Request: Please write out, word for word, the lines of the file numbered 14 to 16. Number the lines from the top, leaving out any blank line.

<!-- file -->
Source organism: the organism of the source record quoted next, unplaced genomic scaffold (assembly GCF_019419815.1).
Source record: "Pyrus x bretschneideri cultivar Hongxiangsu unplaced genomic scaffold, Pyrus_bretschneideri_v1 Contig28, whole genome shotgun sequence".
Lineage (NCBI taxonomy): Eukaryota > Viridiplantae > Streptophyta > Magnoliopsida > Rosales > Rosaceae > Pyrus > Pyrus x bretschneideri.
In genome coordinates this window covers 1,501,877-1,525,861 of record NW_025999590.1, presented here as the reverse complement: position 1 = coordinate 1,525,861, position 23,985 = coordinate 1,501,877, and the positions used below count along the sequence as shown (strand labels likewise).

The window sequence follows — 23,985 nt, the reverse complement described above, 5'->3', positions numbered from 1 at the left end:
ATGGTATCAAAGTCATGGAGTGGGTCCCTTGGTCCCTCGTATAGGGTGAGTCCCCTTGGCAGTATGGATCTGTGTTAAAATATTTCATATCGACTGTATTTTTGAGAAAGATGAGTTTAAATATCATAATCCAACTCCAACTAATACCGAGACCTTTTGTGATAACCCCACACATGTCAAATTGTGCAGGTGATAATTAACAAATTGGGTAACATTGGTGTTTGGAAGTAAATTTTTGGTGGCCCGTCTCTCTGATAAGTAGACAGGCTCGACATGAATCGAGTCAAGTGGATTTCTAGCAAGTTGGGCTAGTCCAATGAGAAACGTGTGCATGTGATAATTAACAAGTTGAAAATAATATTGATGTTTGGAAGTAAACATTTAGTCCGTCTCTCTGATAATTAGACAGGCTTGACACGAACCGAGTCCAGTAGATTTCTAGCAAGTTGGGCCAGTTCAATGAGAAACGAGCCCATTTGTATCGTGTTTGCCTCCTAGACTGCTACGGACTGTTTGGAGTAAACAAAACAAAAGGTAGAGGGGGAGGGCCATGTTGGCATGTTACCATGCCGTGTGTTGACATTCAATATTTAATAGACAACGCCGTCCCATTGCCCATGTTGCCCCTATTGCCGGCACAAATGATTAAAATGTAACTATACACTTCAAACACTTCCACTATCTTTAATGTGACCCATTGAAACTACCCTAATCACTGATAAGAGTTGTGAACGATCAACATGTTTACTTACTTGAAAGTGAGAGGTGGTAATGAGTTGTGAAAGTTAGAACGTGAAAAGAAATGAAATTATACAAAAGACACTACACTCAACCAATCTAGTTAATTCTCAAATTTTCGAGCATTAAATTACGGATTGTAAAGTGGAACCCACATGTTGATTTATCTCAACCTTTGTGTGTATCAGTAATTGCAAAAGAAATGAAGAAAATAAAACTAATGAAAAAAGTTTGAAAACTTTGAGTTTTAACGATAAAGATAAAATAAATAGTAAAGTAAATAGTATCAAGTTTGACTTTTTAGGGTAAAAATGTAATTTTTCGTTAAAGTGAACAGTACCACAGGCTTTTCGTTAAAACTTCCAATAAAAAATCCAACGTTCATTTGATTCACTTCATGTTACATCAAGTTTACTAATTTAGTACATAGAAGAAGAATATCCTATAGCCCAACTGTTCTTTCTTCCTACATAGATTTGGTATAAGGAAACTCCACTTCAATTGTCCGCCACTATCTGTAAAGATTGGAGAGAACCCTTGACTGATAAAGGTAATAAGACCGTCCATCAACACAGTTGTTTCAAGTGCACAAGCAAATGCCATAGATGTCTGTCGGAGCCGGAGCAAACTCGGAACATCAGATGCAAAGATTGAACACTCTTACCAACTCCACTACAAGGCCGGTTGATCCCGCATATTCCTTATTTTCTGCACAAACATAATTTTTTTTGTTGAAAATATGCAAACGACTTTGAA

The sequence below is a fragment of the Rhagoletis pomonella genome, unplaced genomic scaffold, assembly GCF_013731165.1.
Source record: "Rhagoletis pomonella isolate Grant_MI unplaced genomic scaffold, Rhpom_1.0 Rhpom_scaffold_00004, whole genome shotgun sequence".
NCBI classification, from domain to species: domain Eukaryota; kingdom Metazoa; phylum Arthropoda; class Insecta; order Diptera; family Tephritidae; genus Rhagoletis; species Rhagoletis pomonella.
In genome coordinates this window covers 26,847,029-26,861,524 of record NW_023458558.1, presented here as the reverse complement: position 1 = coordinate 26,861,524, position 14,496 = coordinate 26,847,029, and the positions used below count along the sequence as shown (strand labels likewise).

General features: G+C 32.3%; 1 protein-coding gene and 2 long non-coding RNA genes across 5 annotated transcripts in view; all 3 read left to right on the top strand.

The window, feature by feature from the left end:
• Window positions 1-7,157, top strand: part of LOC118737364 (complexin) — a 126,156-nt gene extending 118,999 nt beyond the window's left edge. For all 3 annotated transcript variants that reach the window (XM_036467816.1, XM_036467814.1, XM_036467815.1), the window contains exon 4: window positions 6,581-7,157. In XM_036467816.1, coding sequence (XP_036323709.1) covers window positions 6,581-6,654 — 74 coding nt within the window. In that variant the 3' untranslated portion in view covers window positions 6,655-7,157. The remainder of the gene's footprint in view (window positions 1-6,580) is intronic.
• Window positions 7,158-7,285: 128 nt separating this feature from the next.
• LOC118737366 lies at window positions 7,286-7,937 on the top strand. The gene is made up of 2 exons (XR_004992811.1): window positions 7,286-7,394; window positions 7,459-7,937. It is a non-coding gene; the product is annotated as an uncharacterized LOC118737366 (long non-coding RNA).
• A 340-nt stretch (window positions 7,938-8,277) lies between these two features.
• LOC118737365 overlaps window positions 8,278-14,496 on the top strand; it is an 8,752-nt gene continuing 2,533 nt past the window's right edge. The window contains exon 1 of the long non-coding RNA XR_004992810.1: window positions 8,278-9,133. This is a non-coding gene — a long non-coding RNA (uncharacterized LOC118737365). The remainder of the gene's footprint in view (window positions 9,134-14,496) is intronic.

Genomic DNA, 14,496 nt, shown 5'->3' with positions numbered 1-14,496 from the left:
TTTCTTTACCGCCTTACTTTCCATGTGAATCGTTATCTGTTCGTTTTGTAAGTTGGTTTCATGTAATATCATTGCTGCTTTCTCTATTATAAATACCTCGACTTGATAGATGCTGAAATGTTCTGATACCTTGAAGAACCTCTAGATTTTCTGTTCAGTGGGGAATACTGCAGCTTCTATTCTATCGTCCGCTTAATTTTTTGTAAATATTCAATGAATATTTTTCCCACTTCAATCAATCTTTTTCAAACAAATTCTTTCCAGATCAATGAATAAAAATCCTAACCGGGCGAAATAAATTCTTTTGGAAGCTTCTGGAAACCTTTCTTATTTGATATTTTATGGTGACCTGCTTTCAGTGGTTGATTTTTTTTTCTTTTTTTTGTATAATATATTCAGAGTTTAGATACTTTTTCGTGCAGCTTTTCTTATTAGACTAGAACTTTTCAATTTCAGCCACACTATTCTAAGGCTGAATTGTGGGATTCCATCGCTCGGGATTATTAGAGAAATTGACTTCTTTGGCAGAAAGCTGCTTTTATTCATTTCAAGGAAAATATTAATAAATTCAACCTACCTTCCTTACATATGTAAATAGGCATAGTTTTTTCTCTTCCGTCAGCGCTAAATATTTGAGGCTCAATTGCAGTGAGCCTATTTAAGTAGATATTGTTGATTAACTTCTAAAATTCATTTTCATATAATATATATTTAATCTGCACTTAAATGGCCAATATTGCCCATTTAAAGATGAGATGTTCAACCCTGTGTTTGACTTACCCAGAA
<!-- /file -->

• Window positions 7,158-7,285: 128 nt separating this feature from the next.
• LOC118737366 lies at window positions 7,286-7,937 on the top strand. The gene is made up of 2 exons (XR_004992811.1): window positions 7,286-7,394; window positions 7,459-7,937. It is a non-coding gene; the product is annotated as an uncharacterized LOC118737366 (long non-coding RNA).
• A 340-nt stretch (window positions 7,938-8,277) lies between these two features.